On Mon, 2003-10-27 at 19:27, Boehm, Hans wrote:
> Jerry -
> Actually, I was referring to the Java semantics, though I may
> have misunderstood Sylvia's question. By "volatile read" I
> meant a read of a volatile Java variable, which I would expect
> to be implemented purely as a compiler reordering restriction
> on most X86 processors.
> (See http://gee.cs.oswego.edu/dl/jmm/cookbook.html, x86-PO.
> There is a likely additional cost of a memory barrier when the
> Java volatile is written, but only to prevent reordering with
> a subsequent load of another volatile. LoadLoad, LoadStore
> and StoreStore barriers are no-ops on x86-PO.)
Further, you almost always need something (a lock or atomic update)
that entails a StoreLoad barrier in the code that does writing (to
provide exclusion for or coordination of multiple writers), and can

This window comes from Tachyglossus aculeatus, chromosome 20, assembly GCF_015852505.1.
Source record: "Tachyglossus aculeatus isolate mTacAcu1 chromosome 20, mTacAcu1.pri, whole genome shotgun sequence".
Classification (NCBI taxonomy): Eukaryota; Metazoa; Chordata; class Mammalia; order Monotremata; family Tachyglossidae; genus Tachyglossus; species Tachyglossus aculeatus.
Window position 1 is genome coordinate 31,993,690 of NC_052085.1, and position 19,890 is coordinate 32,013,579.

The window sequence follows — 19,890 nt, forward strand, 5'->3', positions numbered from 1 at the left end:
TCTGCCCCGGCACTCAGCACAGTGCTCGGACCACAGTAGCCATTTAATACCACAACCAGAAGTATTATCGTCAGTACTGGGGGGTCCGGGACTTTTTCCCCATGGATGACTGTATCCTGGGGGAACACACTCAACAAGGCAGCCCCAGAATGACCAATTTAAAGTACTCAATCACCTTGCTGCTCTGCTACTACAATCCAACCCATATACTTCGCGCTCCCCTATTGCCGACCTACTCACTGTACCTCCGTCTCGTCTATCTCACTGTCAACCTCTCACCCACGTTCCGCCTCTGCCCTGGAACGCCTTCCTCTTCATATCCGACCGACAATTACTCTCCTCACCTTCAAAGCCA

usually arrange that any volatile field that you also write be done in
a way (by not requiring intervening loads) that a good JVM will
optimize to "share" that barrier.
The need for extra loads and stores associated with these volatiles CAN
cause more traffic between CPU caches and main memory, but the effects
seem to be small in practice.
JavaMemoryModel mailing list - http://www.cs.umd.edu/~pugh/java/memoryModel
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